Keep us posted on your progress. David
 

PeterT

Ultra Member
Premium Member
Just happened to be YouTube grazing Stefan for another content purpose & this caught my attention (~10:00 and again at 31:56). Obviously he is dialing it in which we all know about. But maybe my 'set-and-forget' notion is completely misguided & not what these chucks are all about. Maybe the whole idea is you have the capability to tweak them in to very close runout no different than an independent jaw chuck? Whereas with a non-adjustable chuck or collet, thats kind of the end of the trail without some other form of fix, either temporary or permanent.

I'm about to remount again so will check runout since off the spindle. I have a hunch that lighter set screw torque is perfectly adequate & anything in excess can contribute to issues. But as discussed manufacturers, or Bison at least, doesn't specify a torque. Although I never applied anything approaching Gronk N-m.

 
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Susquatch

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Just happened to be YouTube grazing Stefan for another content purpose & this caught my attention (~10:00 and again at 31:56). Obviously he is dialing it in which we all know about. But maybe my 'set-and-forget' notion is completely misguided & not what these chucks are all about. Maybe the whole idea is you have the capability to tweak them in to very close runout no different than an independent jaw chuck? Whereas with a non-adjustable chuck or collet, thats kind of the end of the trail without some other form of fix, either temporary or permanent.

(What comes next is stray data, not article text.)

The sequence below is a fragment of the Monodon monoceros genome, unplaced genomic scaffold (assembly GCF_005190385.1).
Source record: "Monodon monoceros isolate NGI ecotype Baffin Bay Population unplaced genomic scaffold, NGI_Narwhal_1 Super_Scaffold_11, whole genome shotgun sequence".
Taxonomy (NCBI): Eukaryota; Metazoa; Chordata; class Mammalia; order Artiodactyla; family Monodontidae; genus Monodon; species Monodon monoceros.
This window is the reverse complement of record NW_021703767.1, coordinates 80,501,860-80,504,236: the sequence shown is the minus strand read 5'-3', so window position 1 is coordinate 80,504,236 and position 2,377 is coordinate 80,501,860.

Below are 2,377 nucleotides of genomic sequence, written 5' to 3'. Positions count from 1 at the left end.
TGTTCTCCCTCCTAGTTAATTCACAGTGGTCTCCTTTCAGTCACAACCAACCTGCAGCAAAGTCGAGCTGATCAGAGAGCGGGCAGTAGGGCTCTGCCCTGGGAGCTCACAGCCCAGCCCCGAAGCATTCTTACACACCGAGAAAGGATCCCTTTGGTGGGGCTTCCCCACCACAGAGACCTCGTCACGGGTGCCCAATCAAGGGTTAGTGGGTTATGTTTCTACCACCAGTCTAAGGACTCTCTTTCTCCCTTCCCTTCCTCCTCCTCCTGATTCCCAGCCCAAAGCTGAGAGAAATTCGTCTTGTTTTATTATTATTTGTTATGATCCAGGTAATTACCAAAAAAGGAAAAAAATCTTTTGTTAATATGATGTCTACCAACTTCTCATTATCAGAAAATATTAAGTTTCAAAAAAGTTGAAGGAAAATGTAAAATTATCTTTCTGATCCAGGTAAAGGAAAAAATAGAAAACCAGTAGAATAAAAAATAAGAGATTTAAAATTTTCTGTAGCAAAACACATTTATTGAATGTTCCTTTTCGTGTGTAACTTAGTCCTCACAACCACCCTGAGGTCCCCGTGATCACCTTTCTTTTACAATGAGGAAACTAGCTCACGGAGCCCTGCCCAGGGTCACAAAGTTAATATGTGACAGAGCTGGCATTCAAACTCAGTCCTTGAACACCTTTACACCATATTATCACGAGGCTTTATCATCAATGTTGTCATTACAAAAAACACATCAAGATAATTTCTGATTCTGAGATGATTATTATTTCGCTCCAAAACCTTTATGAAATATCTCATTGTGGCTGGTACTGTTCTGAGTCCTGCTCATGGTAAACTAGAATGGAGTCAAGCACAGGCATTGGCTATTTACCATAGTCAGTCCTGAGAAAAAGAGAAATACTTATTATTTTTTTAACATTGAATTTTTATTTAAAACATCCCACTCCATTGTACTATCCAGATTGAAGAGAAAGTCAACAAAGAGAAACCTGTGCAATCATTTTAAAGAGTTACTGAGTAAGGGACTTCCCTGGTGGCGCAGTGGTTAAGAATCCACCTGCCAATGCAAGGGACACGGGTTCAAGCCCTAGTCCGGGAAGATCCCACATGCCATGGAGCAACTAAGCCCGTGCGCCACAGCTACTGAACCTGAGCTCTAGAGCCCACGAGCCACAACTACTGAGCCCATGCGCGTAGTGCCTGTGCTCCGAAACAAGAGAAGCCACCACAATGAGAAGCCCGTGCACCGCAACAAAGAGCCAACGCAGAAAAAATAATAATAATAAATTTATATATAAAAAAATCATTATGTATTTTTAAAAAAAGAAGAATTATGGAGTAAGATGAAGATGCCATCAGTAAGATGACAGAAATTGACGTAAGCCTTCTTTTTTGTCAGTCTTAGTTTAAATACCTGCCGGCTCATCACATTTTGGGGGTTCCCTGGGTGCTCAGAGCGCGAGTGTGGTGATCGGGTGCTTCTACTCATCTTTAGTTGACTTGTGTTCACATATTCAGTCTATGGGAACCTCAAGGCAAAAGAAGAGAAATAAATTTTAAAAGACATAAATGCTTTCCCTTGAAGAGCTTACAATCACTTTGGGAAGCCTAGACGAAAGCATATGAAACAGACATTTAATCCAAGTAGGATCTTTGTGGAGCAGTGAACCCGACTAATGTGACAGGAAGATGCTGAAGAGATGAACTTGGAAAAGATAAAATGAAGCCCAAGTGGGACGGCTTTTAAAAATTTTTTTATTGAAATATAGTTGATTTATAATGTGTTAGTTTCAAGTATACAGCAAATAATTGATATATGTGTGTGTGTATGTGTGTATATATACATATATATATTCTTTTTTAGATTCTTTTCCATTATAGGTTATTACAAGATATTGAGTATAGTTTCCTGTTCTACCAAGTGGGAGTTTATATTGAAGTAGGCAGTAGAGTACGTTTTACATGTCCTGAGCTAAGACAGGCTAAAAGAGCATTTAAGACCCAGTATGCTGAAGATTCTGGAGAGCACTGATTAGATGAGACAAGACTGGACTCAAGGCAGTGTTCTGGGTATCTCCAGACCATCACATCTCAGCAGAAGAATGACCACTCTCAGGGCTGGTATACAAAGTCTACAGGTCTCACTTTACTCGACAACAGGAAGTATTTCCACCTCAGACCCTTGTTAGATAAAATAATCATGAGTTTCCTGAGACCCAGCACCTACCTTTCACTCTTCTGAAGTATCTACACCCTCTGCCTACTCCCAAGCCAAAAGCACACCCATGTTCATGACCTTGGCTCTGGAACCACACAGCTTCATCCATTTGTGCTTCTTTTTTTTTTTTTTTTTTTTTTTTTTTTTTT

Thanks for providing times to look at Peter. It makes watching an actual pleasure. It also make me appreciate the effort you put into it so that it would be easier for others. And lastly, it zeroes right in on the subject issue so that it isn't accidentally missed while I fall asleep......

Love that "hobby lathe" of his whatever it is. Almost sounds euphereal.

Also love how he works to MICRONS. Sharpening inserts like that is definitely in my future now! At first, I thought he was chambering a rifle with the precision he was seeking. So I was very intrigued. I would have gone to HSS for that, but barrels are not 60rc!!!!

I digress. Back to the subject. Just like you, I always thought set true was a set and forget process with the odd check along the way. I've never heard of anyone doing it this way before. It's yet another room to explore down the rabbit hole.